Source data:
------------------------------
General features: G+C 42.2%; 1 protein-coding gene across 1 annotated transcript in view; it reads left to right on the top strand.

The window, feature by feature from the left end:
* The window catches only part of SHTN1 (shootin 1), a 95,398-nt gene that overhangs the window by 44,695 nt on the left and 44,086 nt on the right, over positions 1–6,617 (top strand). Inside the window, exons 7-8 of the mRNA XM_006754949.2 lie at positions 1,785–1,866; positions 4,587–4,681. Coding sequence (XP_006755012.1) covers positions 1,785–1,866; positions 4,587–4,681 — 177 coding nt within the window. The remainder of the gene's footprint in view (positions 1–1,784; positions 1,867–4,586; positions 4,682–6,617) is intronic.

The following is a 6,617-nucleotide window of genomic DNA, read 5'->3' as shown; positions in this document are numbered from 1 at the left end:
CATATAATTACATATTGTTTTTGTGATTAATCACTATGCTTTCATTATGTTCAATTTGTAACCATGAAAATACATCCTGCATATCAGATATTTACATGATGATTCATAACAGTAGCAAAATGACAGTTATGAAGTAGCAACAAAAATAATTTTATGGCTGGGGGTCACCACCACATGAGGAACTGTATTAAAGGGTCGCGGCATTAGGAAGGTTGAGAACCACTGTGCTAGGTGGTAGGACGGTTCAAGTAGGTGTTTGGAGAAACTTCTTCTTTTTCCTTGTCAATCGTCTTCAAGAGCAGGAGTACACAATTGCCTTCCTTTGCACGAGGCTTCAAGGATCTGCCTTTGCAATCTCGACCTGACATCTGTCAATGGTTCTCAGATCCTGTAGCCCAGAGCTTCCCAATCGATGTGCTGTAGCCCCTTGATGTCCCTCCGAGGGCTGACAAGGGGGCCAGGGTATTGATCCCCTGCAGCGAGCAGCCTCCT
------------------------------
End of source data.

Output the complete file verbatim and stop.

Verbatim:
General features: G+C 42.2%; 1 protein-coding gene across 1 annotated transcript in view; it reads left to right on the top strand.

The window, feature by feature from the left end:
* The window catches only part of SHTN1 (shootin 1), a 95,398-nt gene that overhangs the window by 44,695 nt on the left and 44,086 nt on the right, over positions 1–6,617 (top strand). Inside the window, exons 7-8 of the mRNA XM_006754949.2 lie at positions 1,785–1,866; positions 4,587–4,681. Coding sequence (XP_006755012.1) covers positions 1,785–1,866; positions 4,587–4,681 — 177 coding nt within the window. The remainder of the gene's footprint in view (positions 1–1,784; positions 1,867–4,586; positions 4,682–6,617) is intronic.

The following is a 6,617-nucleotide window of genomic DNA, read 5'->3' as shown; positions in this document are numbered from 1 at the left end:
CATATAATTACATATTGTTTTTGTGATTAATCACTATGCTTTCATTATGTTCAATTTGTAACCATGAAAATACATCCTGCATATCAGATATTTACATGATGATTCATAACAGTAGCAAAATGACAGTTATGAAGTAGCAACAAAAATAATTTTATGGCTGGGGGTCACCACCACATGAGGAACTGTATTAAAGGGTCGCGGCATTAGGAAGGTTGAGAACCACTGTGCTAGGTGGTAGGACGGTTCAAGTAGGTGTTTGGAGAAACTTCTTCTTTTTCCTTGTCAATCGTCTTCAAGAGCAGGAGTACACAATTGCCTTCCTTTGCACGAGGCTTCAAGGATCTGCCTTTGCAATCTCGACCTGACATCTGTCAATGGTTCTCAGATCCTGTAGCCCAGAGCTTCCCAATCGATGTGCTGTAGCCCCTTGATGTCCCTCCGAGGGCTGACAAGGGGGCCAGGGTATTGATCCCCTGCAGCGAGCAGCCTCCT